Winning the debate about currency would be crucial to the success of any campaign for Welsh independence, according to Swansea University economist Dr. John Ball.
Speaking at The National Library of Wales in an economics event organised by Yes Cymru, he highlighted the currency issue as one of the major problems which arose for the Yes camp in Scotland during the Independence referendum that took place in September 2014.
“I have spent almost a lifetime discussing, arguing, debating the merits or otherwise of an independent sovereign state and I think we’ve got to bury some of these negatives that are thrown at it day after day,” he said.
“And especially the kind of negatives that were thrown at those who drove the Scottish referendum.”
One option, he said, was that Wales had its own currency.
“The argument that we can have our own currency isn’t quite as fanciful as it sounds,” he said. “It would mean of course we would require a central bank.
“That again sounds fanciful but since the end of the Second World War and the breakup of the former Soviet Union no fewer than 25 new central banks have been established.
“Croatia reached the final of the World Cup. 27 years ago there was no Croatian central-bank. 27 years ago there was no Croatian currency. 27 years ago there was no Croatia.
“There is an argument for the retention of the pound in the short term for stability. A switch to a new currency is often inflationary but this idea of a new currency is not fanciful.
“The arguments that were put up in Scotland do not hold water. “
Another option would be a currency union with the UK, as it was for the Yes campaign in Scotland’s 2014 referendum.
The SNP’s plan would have seen Scotland use sterling and retain the Bank of England as its lender of last resort.
But the Conservatives, Labour and the Liberal Democrats lined up to rule out such an option.
Bank of England governor Mark Carney also spoke out against the plans prior to the vote and claimed that the currency union in the event of Scottish independence would be “incompatible with sovereignty”.
Carney stressed that a currency required a centralised bank and shared banking regulations, and also suggested that a new, Scottish Central Bank would require an initial fund equivalent to approximately one-quarter of Scotland’s GDP.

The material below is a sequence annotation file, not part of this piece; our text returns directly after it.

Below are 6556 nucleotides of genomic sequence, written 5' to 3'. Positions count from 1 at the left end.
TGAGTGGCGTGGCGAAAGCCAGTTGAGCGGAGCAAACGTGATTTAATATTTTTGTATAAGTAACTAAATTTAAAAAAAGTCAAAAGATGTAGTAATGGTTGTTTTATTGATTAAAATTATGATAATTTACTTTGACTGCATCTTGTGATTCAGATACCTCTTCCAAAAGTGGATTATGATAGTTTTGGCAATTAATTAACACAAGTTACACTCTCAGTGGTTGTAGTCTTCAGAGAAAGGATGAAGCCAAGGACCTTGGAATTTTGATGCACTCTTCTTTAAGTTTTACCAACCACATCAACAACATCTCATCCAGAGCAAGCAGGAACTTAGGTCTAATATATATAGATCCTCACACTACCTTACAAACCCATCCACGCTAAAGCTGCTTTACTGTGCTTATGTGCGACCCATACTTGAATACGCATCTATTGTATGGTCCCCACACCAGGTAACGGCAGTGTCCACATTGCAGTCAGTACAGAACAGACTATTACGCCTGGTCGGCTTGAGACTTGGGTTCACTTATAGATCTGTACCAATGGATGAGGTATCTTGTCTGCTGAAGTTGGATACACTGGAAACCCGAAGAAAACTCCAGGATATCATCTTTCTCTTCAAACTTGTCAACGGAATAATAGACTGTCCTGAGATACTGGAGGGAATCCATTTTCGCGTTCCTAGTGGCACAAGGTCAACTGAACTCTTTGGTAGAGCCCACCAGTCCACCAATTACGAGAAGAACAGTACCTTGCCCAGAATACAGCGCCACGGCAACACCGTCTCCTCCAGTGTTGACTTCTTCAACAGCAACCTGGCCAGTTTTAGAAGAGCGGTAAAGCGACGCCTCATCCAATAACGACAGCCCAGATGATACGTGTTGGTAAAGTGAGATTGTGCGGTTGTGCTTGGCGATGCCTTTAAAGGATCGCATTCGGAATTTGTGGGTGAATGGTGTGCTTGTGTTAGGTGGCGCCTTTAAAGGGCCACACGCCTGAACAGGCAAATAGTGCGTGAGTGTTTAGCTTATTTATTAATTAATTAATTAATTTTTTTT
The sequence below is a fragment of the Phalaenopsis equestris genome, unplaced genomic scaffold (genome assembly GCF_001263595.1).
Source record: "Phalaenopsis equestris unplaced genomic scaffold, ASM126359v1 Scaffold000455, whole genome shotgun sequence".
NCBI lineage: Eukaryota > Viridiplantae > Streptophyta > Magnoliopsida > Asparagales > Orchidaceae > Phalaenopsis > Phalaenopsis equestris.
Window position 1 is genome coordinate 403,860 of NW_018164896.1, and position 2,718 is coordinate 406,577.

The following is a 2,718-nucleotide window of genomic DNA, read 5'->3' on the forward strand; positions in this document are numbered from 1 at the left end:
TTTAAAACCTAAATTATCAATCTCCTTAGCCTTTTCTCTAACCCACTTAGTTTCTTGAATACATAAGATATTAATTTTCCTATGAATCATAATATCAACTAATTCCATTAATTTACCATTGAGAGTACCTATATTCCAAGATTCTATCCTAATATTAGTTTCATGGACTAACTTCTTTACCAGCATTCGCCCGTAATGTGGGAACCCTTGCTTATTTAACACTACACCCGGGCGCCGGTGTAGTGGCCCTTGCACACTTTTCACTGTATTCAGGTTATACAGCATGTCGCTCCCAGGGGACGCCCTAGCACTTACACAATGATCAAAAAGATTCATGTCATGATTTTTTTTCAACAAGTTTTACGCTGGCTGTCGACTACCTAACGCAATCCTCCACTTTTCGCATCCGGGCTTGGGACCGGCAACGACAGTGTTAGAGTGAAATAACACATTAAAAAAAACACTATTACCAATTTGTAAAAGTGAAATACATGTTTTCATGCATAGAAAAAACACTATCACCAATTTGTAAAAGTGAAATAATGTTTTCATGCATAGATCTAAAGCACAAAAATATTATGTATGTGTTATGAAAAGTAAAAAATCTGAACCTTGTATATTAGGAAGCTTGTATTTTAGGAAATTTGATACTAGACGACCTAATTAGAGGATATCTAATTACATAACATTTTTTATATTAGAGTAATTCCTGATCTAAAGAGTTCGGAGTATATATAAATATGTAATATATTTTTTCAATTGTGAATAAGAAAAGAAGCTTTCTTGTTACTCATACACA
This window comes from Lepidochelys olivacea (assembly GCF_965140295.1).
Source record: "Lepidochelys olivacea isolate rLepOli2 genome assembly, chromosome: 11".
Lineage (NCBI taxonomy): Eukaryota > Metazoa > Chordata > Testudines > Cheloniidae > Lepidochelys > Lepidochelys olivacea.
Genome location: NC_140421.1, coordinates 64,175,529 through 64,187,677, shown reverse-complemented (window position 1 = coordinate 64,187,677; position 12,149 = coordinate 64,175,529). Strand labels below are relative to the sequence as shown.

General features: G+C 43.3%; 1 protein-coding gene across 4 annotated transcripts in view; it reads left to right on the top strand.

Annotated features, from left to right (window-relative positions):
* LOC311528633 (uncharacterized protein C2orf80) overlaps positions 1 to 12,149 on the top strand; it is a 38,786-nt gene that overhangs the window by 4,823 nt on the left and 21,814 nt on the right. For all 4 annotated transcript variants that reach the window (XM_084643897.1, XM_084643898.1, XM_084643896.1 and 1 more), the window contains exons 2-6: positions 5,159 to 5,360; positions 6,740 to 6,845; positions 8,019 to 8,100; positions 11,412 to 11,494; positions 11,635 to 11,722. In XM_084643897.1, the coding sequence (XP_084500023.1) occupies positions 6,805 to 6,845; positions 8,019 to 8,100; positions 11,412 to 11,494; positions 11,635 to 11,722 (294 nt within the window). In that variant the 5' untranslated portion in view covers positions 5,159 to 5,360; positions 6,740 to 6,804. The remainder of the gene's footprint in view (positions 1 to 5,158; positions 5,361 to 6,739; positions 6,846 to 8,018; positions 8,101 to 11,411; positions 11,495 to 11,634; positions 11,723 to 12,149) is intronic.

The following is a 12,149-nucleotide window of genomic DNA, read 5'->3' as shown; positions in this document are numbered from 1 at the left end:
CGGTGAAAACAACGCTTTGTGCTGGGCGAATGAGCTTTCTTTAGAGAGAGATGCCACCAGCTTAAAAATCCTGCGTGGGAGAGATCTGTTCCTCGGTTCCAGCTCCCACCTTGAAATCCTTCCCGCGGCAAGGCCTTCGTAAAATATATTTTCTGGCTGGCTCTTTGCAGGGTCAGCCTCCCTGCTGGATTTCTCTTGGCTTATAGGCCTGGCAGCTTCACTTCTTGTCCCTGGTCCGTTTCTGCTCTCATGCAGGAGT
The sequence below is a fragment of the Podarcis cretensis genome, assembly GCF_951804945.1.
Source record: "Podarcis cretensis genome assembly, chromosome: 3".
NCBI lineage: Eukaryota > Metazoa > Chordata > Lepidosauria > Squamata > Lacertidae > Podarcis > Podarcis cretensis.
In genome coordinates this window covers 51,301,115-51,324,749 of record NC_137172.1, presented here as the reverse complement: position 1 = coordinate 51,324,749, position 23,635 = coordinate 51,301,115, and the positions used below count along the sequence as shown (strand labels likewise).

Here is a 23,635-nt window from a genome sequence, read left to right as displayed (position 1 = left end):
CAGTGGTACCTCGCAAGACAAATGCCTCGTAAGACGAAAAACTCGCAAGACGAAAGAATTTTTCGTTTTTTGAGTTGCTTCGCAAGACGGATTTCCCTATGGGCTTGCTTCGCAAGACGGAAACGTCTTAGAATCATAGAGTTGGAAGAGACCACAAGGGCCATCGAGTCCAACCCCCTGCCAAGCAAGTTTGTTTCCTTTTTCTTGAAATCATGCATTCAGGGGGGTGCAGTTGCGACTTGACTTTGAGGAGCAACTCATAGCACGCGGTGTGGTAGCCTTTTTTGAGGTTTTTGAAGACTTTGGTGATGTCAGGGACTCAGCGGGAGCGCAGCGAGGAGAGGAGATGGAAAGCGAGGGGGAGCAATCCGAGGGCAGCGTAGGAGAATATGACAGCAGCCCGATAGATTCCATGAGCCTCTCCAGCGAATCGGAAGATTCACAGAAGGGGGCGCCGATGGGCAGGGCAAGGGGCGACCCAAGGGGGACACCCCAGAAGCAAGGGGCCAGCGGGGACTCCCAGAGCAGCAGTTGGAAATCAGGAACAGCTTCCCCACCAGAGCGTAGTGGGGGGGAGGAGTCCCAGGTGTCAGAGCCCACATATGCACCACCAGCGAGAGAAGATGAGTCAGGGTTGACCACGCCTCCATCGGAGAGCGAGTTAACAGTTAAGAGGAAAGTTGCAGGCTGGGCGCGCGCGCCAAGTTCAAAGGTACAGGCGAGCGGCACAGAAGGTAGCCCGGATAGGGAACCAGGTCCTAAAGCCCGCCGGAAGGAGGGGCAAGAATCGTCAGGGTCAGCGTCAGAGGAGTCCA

His intervention was seen as a major blow to the pro-independence campaign.
Ball believes that the currency union issue “wrong-footed” those campaigning for Scottish independence.
But he said that the arguments put forward by the unionists were misleading and irrelevant to discussions about the economic future of an independent Wales.
“The governor of the Bank of England argued during the Scottish referendum that there was no case for a currency union, but there is a currency union in existence,” he said.
“The north of Ireland, Scotland, the Isle of Man, the three Channel Islands, and the British overseas territories are all part of a currency union.
“The currency union already exists. And we would be part of that currency union if we so wished.”
He also noted there is no reason why, in an independent state, the pound (or for that matter the euro), could not continue to be used.
”Six countries outside the Eurozone use the euro,” he said. “Nine countries use the US dollar, without the consent of the representative central bank. Seven countries use the East Caribbean dollar.
“And if you think about it, 19 countries that use the euro do not have a domestic currency they could use. “
Although using the pound would mean the Bank of England would effectively set monetary policy, Ball believes it offers the advantage of banks having to be extremely disciplined.
“Because they wouldn’t have the protection of the central bank they would not undertake the lunacy that led to the 2008 depression,” he said.
”We could also use the pound with the consent of the Bank of England, who would remain the lender of last resort. That would be based on a fee.”